Frenzied US presidential campaign in end-game

U.S. presidential nominees Hillary Clinton (top) and Donald Trump speak at campaign rallies in Cedar Rapids, Iowa Picture: STAFF / REUTERS
U.S. presidential nominees Hillary Clinton (top) and Donald Trump speak at campaign rallies in Cedar Rapids, Iowa

Clinton, Trump battle it out to the bitter end on eve of election

White House rivals Hillary Clinton and Donald Trump duelled yesterday for a handful of must-win states in an end-game election frenzy, capping a historically divisive campaign.

Clinton, the front-running Democrat, aimed to nail down her narrow lead with stops in three battleground states, as President Barack Obama covered for her elsewhere, before they join up at a star-studded grand finale in Philadelphia.

Trump, the billionaire Republican nominee, was setting out from must-win Florida on a five state swing, the culmination of a dramatic run for the presidency as a right-wing nationalist vowing radical change in America’s relationship with the world.

The billionaire Republican contender, who has whipped up a populist grassroots movement among largely white male voters, landed in Sarasota, Florida, yesterday and was met by an enthusiastic crowd.

The 70-year-old was later due to fly to rallies in North Carolina, Pennsylvania, New Hampshire, before ending with a late event in Michigan.

In Virginia on Sunday, he stoked supporters at a post-midnight rally with stock attacks on his rival, branding her the most corrupt candidate ever to seek the office of the presidency.

Yesterday afternoon Clinton, 69, pledged, if elected, to unify a country divided by one of the bitterest presidential campaigns in American history, as she began making her closing arguments to millions of voters.

“I have some work to bring the country together,” the Democratic nominee said as she boarded a plane for the first of four final-day rallies.

“I really do want to be the president for everybody, people who vote for me, people who vote against me.”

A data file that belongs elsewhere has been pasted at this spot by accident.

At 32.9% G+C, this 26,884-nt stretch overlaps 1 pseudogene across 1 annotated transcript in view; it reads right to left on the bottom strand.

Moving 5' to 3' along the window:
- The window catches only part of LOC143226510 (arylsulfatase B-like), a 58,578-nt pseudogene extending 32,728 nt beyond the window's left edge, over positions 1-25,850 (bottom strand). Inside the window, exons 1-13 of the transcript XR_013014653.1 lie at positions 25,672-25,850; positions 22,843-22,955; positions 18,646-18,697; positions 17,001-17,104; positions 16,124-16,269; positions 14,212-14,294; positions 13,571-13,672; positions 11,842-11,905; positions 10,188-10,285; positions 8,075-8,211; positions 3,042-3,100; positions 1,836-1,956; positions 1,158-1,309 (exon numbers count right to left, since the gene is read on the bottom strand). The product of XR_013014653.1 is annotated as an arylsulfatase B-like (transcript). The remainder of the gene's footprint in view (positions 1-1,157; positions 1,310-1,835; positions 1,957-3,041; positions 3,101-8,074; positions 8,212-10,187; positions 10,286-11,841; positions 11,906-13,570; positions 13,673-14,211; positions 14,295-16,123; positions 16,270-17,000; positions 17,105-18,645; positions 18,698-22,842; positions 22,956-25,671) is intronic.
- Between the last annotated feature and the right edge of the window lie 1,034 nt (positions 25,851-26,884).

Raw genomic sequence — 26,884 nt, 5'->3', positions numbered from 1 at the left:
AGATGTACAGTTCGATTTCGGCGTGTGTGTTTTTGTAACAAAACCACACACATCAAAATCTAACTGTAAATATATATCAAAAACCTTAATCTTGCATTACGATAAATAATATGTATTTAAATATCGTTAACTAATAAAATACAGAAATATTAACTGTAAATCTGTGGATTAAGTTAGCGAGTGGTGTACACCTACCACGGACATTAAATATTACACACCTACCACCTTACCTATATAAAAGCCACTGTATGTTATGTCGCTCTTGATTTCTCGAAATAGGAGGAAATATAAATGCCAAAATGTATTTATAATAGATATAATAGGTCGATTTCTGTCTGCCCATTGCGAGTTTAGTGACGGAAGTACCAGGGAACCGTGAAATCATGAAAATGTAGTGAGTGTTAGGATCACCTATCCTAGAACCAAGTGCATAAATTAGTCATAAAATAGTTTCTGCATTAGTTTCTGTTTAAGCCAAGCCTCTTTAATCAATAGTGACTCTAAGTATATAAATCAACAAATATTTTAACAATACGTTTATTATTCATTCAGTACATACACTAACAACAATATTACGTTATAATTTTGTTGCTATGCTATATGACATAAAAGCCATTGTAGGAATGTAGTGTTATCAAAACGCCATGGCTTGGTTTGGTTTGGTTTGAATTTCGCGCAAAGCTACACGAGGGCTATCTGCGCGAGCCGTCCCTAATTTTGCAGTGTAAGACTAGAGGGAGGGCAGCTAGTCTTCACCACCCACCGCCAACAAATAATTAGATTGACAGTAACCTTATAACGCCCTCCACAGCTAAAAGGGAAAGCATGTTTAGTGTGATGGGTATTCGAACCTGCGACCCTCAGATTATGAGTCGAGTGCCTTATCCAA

On Sunday she had a note of optimism mixed with warnings of the threat posed by Trump.

“I really want each and every one of us to think for a moment about how we would feel on November 9, if we were not successful,” she said.

“When your kids and grandkids ask you what you did in 2016, when everything was on the line, I hope you’ll be able to say you voted for a better, stronger, fairer America.”

The world has looked on aghast as Trump’s sensationalist reality television style became a driving force propelling him towards the most powerful political post in the world.

Global financial markets were rocked when the renewed FBI probe threatened to sink Clinton’s chances, but were boosted by news of the FBI’s closure of the affair.

But commentators said the renewal of the e-mail scandal, which dominated one of the last news cycles ahead of the election today, had already damaged the Democratic former first lady’s chance of succeeding Obama. Clinton’s lead dropped from 5.7 to 2.9 percentage points in the week since the scandal returned, according to influential data website

Trump is predicting a ballot upset on par with Britain’s shock vote to quit the European Union, or what he called: “Brexit plus, plus, plus.”

“The rank and file special agents of the FBI won’t let her get away with her terrible crimes,” Trump told a rally in Michigan, a state Obama won comfortably in 2012.

For Trump and his supporters, Clinton symbolises the corruption of the Washington elite.

“Right now she’s being protected by a rigged system. It’s a totally rigged system. I’ve been saying it for a long time,” he declared, as his supporters chanted: “Lock her up!”

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